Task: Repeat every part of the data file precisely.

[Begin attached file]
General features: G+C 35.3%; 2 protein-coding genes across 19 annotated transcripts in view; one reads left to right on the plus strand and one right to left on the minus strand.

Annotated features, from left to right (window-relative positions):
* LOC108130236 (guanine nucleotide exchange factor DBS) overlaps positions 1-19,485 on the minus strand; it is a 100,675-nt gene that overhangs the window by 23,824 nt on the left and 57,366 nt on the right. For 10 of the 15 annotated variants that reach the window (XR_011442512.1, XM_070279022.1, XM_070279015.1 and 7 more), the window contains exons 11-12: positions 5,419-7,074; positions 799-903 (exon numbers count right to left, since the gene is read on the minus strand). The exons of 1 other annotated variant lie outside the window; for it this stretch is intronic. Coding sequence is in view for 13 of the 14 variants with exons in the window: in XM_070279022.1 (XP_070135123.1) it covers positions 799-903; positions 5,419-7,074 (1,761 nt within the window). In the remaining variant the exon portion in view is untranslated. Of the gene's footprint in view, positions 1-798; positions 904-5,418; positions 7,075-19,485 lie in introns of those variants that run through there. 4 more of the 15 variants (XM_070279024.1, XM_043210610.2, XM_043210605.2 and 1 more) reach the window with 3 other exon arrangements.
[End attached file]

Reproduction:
General features: G+C 35.3%; 2 protein-coding genes across 19 annotated transcripts in view; one reads left to right on the plus strand and one right to left on the minus strand.

Annotated features, from left to right (window-relative positions):
* LOC108130236 (guanine nucleotide exchange factor DBS) overlaps positions 1-19,485 on the minus strand; it is a 100,675-nt gene that overhangs the window by 23,824 nt on the left and 57,366 nt on the right. For 10 of the 15 annotated variants that reach the window (XR_011442512.1, XM_070279022.1, XM_070279015.1 and 7 more), the window contains exons 11-12: positions 5,419-7,074; positions 799-903 (exon numbers count right to left, since the gene is read on the minus strand). The exons of 1 other annotated variant lie outside the window; for it this stretch is intronic. Coding sequence is in view for 13 of the 14 variants with exons in the window: in XM_070279022.1 (XP_070135123.1) it covers positions 799-903; positions 5,419-7,074 (1,761 nt within the window). In the remaining variant the exon portion in view is untranslated. Of the gene's footprint in view, positions 1-798; positions 904-5,418; positions 7,075-19,485 lie in introns of those variants that run through there. 4 more of the 15 variants (XM_070279024.1, XM_043210610.2, XM_043210605.2 and 1 more) reach the window with 3 other exon arrangements.